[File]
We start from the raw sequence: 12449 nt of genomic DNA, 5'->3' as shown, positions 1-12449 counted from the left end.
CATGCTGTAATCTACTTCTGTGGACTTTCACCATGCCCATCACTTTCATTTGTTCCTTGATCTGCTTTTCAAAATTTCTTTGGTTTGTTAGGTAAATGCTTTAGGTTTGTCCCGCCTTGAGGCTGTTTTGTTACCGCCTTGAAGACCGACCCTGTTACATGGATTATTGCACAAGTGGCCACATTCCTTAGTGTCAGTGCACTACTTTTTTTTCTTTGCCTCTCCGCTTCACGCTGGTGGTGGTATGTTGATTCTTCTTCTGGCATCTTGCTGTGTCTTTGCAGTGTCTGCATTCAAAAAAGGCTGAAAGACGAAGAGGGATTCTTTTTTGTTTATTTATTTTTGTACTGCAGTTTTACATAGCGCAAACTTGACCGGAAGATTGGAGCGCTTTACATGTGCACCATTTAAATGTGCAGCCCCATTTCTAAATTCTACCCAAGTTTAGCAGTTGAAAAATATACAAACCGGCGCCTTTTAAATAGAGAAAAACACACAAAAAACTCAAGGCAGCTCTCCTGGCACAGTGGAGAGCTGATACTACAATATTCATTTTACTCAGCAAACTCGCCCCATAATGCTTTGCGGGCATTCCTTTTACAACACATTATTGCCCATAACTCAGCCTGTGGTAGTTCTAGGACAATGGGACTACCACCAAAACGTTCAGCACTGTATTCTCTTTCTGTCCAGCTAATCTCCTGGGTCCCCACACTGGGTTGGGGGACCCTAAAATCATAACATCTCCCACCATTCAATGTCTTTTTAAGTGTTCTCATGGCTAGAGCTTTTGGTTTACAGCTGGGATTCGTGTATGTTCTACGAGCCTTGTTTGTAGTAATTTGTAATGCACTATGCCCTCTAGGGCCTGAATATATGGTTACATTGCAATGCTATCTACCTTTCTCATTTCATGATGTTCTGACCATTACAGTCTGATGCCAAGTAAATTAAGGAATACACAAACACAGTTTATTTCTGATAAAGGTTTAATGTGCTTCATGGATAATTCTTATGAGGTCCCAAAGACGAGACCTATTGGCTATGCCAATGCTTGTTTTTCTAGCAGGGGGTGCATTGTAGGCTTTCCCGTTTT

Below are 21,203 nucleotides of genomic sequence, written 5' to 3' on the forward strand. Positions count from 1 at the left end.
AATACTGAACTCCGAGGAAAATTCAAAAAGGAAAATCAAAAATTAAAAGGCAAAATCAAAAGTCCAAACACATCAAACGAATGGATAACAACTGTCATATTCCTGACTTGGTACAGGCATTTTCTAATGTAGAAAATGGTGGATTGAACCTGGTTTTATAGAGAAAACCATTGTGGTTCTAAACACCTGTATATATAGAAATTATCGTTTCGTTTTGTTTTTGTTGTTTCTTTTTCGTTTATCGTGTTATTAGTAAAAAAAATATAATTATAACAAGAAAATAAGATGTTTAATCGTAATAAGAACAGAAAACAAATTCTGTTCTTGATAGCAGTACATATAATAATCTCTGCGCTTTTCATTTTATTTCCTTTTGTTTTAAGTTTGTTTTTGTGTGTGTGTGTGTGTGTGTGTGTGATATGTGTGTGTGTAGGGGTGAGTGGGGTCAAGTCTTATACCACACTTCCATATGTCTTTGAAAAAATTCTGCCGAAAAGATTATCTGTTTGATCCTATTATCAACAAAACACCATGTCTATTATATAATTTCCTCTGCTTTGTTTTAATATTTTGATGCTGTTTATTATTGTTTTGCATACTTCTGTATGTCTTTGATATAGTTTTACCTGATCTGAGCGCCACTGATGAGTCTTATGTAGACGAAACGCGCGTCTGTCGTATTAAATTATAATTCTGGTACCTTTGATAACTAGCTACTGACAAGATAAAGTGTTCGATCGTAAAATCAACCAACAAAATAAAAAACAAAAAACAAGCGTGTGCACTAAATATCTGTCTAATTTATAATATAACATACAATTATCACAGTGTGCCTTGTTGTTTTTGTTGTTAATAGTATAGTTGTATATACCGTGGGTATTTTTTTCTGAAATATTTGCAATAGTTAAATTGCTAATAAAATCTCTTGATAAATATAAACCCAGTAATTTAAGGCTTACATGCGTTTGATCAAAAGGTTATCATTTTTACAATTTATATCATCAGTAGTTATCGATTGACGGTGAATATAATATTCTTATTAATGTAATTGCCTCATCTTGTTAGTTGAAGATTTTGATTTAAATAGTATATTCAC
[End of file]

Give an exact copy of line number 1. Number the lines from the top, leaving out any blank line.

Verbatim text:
We start from the raw sequence: 12449 nt of genomic DNA, 5'->3' as shown, positions 1-12449 counted from the left end.